POPISM: Style Transformation Through Warhol’s Sixties

1965: America’s It Girl, Bob Dylan, and Paraphernalia Boutique

Just at the height of gaining national attention for his art, Andy announces his retirement from the art world. Though he wouldn’t leave it entirely, as he dipped his brush into the world of experimental film. Films that mingled with SciFi, experimental themes, and noir. Bob Dylan the enigmatic poet and folk singer, walked around in his winklepickers and eventually visits the Factory to partake in Andy’s Screen Test series. Fashion trends for women were in daily rotations, not restricted to off-days. The “Big Baby Doll” look became very popular among young adult women and teens. A mixture of short A-frame dresses, empire waist dresses, accented with puffy sleeves, or bell sleeves were matched with larger-than-life eyelashes. Boutiques were popping up everywhere establishing New York as a fashion capital alongside London, Paris, and other European cities.

Like Cafรฉ Society, Boutique society became a new way of shopping. Shop keeps or sales girls would be lounging around reading magazines, jamming to whatever was on the radio, or dipping into their drug stash, all the while being a style advisor. It wasn’t about making a sale as it was more about the experience of observing and copping the new designs. Betsey Johnson got her first recognition when she showcased her designs at Paraphernalia and fitted clothes onto Edie Sedgwick. Her Day-Glo-colored mini-skirts became the first youthful hit, followed up by a series of metallic silver separates. Everything was silver.

1966: The Velvet Underground & Nico become Factory family

What the Factory crowd seemed to do well was the transition from one hot trend to another. Just as Andy exited the silk screening period and moved into experimental film, Warhol became entranced by the like-minded musical group the Velvet Underground. They would project film montages while playing live that enhanced the performance to a, most likely, sensory expansive audience. Andy’s crew invited the Velvets to the Factory on numerous occasions and eventually developed a collaborative relationship. Nico was the new girl on the scene, a striking German woman who had just landed in New York from London. As Andy describes her:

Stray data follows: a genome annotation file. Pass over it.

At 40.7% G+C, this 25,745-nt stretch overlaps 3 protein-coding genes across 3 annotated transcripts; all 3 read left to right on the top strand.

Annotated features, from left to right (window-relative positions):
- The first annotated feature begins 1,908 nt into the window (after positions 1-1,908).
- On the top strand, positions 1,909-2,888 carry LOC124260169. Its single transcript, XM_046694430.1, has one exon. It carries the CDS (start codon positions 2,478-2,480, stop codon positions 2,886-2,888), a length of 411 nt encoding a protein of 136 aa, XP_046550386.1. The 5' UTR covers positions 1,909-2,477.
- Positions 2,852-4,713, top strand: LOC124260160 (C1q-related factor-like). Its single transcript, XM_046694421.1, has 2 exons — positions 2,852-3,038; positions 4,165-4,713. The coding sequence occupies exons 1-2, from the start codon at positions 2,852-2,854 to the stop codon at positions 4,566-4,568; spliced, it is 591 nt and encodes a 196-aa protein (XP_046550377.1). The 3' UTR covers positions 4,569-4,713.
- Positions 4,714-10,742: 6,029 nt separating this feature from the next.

“She looked like she could have made the trip over right at the front of a Viking ship, she had that kind of face and body.”

“She had this very strange way of speaking. People described her voice as everything from eery, to bland and smooth, to slow and hollow, to wind in a drainpipe, to an IBM computer with a Garbo accent.”

Andy Warhol on Nico

She was the total Brit-mod package: crisp slacks, double breasted blazer jackets, thick cashmere, and chunky heels with geometric buckles. Though she became more attuned to the ethereal and resurgent renaissance fashions as the decade progressed. As the new “It Girl” she was the anti-superstar. Quiet and stoic. When she spoke it was monotonous, but mystical… a powerful goddess to front the Velvets. With colorful recreations of Warhol film shorts, The Velvet Underground became an artistic sensation both visually and auditorily. With this new performance for the senses, the Velvets and the Factory family took the show on the road to LA, where LSD trips were taken quite seriously…

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